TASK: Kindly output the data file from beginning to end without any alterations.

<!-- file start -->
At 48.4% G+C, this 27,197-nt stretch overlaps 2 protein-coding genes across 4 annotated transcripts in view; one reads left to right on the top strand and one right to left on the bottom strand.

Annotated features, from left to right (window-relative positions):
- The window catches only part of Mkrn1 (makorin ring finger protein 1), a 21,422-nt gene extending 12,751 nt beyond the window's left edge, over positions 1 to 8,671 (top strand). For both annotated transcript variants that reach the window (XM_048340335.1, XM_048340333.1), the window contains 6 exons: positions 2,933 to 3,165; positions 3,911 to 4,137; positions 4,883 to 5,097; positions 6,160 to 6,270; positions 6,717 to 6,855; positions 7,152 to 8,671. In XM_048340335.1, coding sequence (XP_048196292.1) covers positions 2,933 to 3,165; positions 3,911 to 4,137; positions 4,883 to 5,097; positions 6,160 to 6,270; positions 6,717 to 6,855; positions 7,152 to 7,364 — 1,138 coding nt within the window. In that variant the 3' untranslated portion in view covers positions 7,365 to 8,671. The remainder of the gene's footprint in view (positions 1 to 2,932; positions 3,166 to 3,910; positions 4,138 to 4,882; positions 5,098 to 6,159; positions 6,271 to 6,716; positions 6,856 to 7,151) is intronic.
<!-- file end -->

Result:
At 48.4% G+C, this 27,197-nt stretch overlaps 2 protein-coding genes across 4 annotated transcripts in view; one reads left to right on the top strand and one right to left on the bottom strand.

Annotated features, from left to right (window-relative positions):
- The window catches only part of Mkrn1 (makorin ring finger protein 1), a 21,422-nt gene extending 12,751 nt beyond the window's left edge, over positions 1 to 8,671 (top strand). For both annotated transcript variants that reach the window (XM_048340335.1, XM_048340333.1), the window contains 6 exons: positions 2,933 to 3,165; positions 3,911 to 4,137; positions 4,883 to 5,097; positions 6,160 to 6,270; positions 6,717 to 6,855; positions 7,152 to 8,671. In XM_048340335.1, coding sequence (XP_048196292.1) covers positions 2,933 to 3,165; positions 3,911 to 4,137; positions 4,883 to 5,097; positions 6,160 to 6,270; positions 6,717 to 6,855; positions 7,152 to 7,364 — 1,138 coding nt within the window. In that variant the 3' untranslated portion in view covers positions 7,365 to 8,671. The remainder of the gene's footprint in view (positions 1 to 2,932; positions 3,166 to 3,910; positions 4,138 to 4,882; positions 5,098 to 6,159; positions 6,271 to 6,716; positions 6,856 to 7,151) is intronic.